Upon reading up on web security, I found OAuth very interesting from a historical perspective. According to OAuth.net, and my own fuzzy memories, major websites like Yelp used to prompt users for their email and email password in order to log into the site. But I think we can all agree how shady that practice was--we don’t know how secure that other website is and if it’s hashing our passwords.
Fortunately, a bunch of engineers got together to devise a better solution and OAuth is one of them. With OAuth, a user is sent to another server to log in using trusted credentials such as Google, Facebook, GitHub, etc. Then once authorized, that third-party will redirect the user back to the original website as successfully logged into that website.
This is also useful for enterprise solutions such that teams of developers don’t have to worry about securing login credentials. If they build out their enterprise-wide OAuth login solution, then each team can use that one login solution as their own solution. This also makes it easier to add other OAuth login strategies (e.g. 2-factor) to that one solution, instead of every team adding it individually. For developers, there are several OAuth solutions such as JSO, OAuth2 Client, and PassportJS.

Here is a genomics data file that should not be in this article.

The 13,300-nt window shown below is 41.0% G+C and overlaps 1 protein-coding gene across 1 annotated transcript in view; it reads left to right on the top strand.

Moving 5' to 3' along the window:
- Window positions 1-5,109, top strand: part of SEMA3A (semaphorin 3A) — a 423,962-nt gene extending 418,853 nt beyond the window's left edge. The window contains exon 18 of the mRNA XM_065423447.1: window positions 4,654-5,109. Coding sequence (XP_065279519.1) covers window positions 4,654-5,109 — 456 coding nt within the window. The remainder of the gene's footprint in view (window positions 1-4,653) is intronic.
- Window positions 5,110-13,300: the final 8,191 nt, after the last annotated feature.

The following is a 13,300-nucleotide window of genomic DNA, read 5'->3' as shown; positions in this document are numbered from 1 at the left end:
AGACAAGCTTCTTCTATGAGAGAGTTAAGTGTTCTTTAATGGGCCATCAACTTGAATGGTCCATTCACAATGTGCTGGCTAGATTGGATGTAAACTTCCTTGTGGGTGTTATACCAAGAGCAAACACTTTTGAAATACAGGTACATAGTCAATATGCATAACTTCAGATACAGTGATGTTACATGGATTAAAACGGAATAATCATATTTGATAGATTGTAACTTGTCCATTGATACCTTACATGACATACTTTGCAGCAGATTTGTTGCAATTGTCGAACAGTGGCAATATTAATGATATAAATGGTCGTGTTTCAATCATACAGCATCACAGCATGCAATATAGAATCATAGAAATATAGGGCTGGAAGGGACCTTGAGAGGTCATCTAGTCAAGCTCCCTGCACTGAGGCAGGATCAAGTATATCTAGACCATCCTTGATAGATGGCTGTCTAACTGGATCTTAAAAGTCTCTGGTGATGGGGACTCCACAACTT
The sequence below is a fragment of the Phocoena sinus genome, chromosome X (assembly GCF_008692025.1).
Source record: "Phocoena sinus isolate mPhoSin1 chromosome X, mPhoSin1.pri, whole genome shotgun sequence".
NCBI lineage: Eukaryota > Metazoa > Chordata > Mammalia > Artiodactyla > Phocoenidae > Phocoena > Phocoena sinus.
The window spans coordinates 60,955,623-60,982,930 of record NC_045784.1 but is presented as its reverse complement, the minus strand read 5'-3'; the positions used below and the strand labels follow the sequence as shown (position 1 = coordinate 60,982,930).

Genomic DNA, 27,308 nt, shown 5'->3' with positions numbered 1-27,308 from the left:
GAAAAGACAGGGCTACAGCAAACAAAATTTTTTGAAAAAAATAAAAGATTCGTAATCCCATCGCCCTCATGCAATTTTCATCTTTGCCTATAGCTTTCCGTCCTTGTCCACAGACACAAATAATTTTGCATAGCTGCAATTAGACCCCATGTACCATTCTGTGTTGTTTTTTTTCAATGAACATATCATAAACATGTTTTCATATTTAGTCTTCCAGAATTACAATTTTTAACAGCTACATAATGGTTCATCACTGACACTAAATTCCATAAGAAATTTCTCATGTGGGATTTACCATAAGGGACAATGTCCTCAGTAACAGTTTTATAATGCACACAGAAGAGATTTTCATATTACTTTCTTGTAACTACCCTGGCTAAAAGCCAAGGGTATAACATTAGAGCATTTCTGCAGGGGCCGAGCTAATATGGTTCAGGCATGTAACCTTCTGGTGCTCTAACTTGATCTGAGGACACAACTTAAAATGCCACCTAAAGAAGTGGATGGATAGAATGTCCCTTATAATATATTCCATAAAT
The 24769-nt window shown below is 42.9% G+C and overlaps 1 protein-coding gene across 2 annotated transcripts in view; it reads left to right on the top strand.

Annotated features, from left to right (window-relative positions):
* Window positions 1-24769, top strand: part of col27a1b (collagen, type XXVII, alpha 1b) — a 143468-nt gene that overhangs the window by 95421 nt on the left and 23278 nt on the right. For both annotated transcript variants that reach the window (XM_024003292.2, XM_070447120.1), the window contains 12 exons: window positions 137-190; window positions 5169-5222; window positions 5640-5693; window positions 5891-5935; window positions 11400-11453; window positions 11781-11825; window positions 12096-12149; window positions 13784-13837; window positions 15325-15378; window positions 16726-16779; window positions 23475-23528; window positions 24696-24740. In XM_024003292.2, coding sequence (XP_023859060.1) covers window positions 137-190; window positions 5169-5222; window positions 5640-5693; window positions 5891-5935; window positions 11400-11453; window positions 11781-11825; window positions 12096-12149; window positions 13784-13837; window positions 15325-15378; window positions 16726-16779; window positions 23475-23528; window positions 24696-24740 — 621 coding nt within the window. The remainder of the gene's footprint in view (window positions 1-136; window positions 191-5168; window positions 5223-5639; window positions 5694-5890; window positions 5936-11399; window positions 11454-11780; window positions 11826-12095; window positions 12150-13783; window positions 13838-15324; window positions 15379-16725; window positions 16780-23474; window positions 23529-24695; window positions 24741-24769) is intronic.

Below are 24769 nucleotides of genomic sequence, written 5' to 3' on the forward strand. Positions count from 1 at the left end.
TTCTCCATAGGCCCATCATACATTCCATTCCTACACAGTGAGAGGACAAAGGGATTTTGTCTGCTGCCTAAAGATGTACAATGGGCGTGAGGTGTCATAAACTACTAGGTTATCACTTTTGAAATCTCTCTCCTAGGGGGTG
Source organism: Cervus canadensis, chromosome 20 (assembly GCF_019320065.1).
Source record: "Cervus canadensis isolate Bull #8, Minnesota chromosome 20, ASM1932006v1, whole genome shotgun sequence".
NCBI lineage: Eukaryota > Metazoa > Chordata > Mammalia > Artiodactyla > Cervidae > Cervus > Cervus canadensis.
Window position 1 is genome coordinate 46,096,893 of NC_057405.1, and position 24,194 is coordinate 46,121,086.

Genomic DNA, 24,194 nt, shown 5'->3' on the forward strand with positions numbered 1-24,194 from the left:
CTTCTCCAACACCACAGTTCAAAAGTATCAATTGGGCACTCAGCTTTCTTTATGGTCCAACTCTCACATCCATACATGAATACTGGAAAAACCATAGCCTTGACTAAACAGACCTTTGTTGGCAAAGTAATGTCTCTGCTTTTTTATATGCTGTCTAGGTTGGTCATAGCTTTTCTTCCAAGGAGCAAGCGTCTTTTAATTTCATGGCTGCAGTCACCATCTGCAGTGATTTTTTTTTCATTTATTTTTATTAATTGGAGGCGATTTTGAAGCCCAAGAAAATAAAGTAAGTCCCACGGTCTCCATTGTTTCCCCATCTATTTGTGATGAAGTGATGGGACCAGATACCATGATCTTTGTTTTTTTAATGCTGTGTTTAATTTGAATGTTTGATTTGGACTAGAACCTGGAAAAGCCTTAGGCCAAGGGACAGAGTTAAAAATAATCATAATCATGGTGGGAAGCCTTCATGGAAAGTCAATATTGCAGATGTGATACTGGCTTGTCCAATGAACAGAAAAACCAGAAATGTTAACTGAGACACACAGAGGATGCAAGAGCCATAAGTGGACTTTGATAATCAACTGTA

To experiment, I used Passport because I’ve seen a few popular developers use it. It offers “strategies” which are essentially those trusted credentials I mentioned earlier. I decided to go with a Google strategy (OAuth 2.0). The process is really simple: I provided a login route on an Express server and added a Passport middleware function to handle the Google authentication. Once the Google authentication is successful, Passport invokes a “verify callback” that the developer can write, which receives the (very limited) user data. Ideally, we’d want to store this data in our database as a starting point to improve the user experience, depending on the functionality of our website. Passport also supports sessions with cookies and thus uses a serializeUser function and a deserializeUser function. The deserializeUser function can perform a lookup in our database to ensure the user exists, and if the user does exist, it attaches the user’s data to the request object on a user property. This way, we can protect our routes which require authorization by adding middleware to check for the existence of the req.user object.
Here is the website I created while I was experimenting: https://oauth-with-passport.herokuapp.com
But the GitHub repo is way more interesting, haha...